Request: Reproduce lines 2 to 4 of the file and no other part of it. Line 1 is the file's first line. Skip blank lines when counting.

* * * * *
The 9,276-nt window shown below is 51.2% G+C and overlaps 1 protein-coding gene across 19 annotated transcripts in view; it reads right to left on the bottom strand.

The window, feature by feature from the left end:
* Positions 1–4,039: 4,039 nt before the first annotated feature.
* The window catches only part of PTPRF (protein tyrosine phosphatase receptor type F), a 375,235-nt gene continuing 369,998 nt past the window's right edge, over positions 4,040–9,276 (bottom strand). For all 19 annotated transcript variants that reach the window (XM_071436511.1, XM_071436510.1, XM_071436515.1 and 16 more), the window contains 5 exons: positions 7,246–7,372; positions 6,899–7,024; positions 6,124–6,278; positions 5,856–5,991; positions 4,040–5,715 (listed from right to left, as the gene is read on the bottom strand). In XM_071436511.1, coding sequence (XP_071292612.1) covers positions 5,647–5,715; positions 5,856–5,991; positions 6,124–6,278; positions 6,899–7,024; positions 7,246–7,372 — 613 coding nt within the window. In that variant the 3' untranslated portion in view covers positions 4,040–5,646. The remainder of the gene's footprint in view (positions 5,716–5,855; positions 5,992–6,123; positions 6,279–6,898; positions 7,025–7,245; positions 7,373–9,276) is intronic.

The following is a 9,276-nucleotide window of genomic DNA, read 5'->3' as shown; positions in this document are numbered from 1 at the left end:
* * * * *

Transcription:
The window, feature by feature from the left end:
* Positions 1–4,039: 4,039 nt before the first annotated feature.
* The window catches only part of PTPRF (protein tyrosine phosphatase receptor type F), a 375,235-nt gene continuing 369,998 nt past the window's right edge, over positions 4,040–9,276 (bottom strand). For all 19 annotated transcript variants that reach the window (XM_071436511.1, XM_071436510.1, XM_071436515.1 and 16 more), the window contains 5 exons: positions 7,246–7,372; positions 6,899–7,024; positions 6,124–6,278; positions 5,856–5,991; positions 4,040–5,715 (listed from right to left, as the gene is read on the bottom strand). In XM_071436511.1, coding sequence (XP_071292612.1) covers positions 5,647–5,715; positions 5,856–5,991; positions 6,124–6,278; positions 6,899–7,024; positions 7,246–7,372 — 613 coding nt within the window. In that variant the 3' untranslated portion in view covers positions 4,040–5,646. The remainder of the gene's footprint in view (positions 5,716–5,855; positions 5,992–6,123; positions 6,279–6,898; positions 7,025–7,245; positions 7,373–9,276) is intronic.